WordPress is one of the most popular open-source blog CMS and thus is more prone to hack attacks. One of the most important and first step in protecting any WordPress installation is by protecting its wp-admin folder. Before protecting the wp-admin directory it has to be ensured that your admin password is strong enough. Thus, always ensure that your admin password is very safe and secure and keep changing it at regular intervals of time. Now let’s dive into securing our wp-admin directory.
Disclaimer: This method works only on Apache. Adding an extra layer of server side security will always protect your WordPress installation against malicious people who are trying to gain access to your WordPress admin panel. In this article, we will see how can we add an extra layer of http basic authentication using .htaccess on Apache
To password protect your WordPress admin area you have to create an Apache htpasswd file. The .htpasswd file is like a database of usernames and passwords which the web server will use to authenticate users. You can create such file by using an online password file generator or by referring to the How to create an Apache password file htpasswd tutorial.
Once you create an htpasswd file, you also have to create an .htaccess file which should be uploaded to the wp-admin directory of your WordPress installation. If there is no .htaccess file in your website’s wp-admin directory you have to create a new one. If there is already an .htaccess file, make a backup copy and edit the existing one.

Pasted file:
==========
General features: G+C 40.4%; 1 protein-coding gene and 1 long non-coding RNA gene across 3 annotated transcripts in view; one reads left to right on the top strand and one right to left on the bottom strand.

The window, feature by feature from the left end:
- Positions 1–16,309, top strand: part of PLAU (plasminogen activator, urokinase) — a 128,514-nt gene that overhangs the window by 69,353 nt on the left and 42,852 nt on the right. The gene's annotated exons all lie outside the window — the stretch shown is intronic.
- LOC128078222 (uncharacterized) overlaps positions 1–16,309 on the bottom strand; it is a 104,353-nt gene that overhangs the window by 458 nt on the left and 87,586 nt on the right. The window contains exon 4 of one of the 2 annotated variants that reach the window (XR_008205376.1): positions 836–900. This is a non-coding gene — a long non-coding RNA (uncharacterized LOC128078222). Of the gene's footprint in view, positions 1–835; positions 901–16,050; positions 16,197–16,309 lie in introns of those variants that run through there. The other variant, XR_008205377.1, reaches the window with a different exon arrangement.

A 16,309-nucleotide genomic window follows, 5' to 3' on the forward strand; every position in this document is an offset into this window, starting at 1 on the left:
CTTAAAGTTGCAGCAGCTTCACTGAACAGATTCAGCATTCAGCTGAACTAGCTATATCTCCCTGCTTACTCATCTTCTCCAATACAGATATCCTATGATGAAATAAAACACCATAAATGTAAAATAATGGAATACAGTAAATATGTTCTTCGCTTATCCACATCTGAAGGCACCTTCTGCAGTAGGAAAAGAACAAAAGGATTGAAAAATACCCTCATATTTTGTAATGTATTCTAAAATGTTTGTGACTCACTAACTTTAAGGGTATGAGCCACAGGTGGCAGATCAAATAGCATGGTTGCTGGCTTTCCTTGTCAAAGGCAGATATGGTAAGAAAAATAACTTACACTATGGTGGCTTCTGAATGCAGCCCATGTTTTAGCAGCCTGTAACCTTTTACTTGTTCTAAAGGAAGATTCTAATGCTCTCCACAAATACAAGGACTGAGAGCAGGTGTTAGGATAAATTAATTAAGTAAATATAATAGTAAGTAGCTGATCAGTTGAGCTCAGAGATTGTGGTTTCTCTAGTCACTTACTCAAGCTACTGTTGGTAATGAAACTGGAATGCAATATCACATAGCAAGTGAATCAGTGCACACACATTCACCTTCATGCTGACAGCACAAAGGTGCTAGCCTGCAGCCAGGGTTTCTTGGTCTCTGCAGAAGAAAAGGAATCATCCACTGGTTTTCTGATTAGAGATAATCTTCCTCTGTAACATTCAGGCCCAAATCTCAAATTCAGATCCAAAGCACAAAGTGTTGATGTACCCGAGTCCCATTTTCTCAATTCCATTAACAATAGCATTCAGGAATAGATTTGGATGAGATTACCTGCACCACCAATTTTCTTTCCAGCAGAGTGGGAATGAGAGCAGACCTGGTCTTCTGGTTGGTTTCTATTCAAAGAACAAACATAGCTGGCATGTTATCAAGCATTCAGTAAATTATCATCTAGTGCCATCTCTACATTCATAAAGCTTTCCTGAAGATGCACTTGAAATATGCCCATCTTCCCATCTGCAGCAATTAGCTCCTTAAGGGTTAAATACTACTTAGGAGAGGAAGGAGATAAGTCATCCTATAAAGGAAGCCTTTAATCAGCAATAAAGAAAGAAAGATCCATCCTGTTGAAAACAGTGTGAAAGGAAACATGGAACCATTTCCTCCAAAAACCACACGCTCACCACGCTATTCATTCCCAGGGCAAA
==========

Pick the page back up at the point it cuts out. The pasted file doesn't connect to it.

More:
Note: Sometimes .htaccess files might not be visible in your FTP client. You need to enable option in your FTP client to show hidden files and folders.
Some operating systems such as Windows do not allow you to create a .htaccess file. In such cases use an advanced text editor to create a new file. Once you create your new file, add the below content to your .htaccess file:
# enable basic authentication AuthType Basic # this text is displayed in the login dialog AuthName "Restricted Area" # The absolute path of the Apache htpasswd file. You should edit this AuthUserFile /path/to/.htpasswd # Allows any user in the .htpasswd file to access the directory require valid-user
Save the file and upload it to your WordPress wp-admin directory. Once it is set up, anyone who tries to access http://[yourdomain.com]/wp-admin/ or try to login to the WordPress dashboard, they have to first authenticate with the Apache web server before accessing the WordPress dashboard login page.
As we have seen above implementing basic authentication to protect your WordPress wp-admin directory is a straight forward process. If after implementing web server authentication you try to access the wp-admin directory and you receive an HTTP 500 Error, Internal Server error, the problem is the password file path specified in the AuthUserFile directive. This path you specify should be the full absolute path from the absolute root of the server.
Some WordPress plugins use Ajax functionality in WordPress. This means that such plugins might need access to the file admin-ajax.php which can is found in the wp-admin directory. To allow anonymous access to such file for the WordPress plugins to function, add the below to the .htaccess file you just created in this tutorial.
<Files admin-ajax.php> Order allow,deny Allow from all Satisfy any </Files>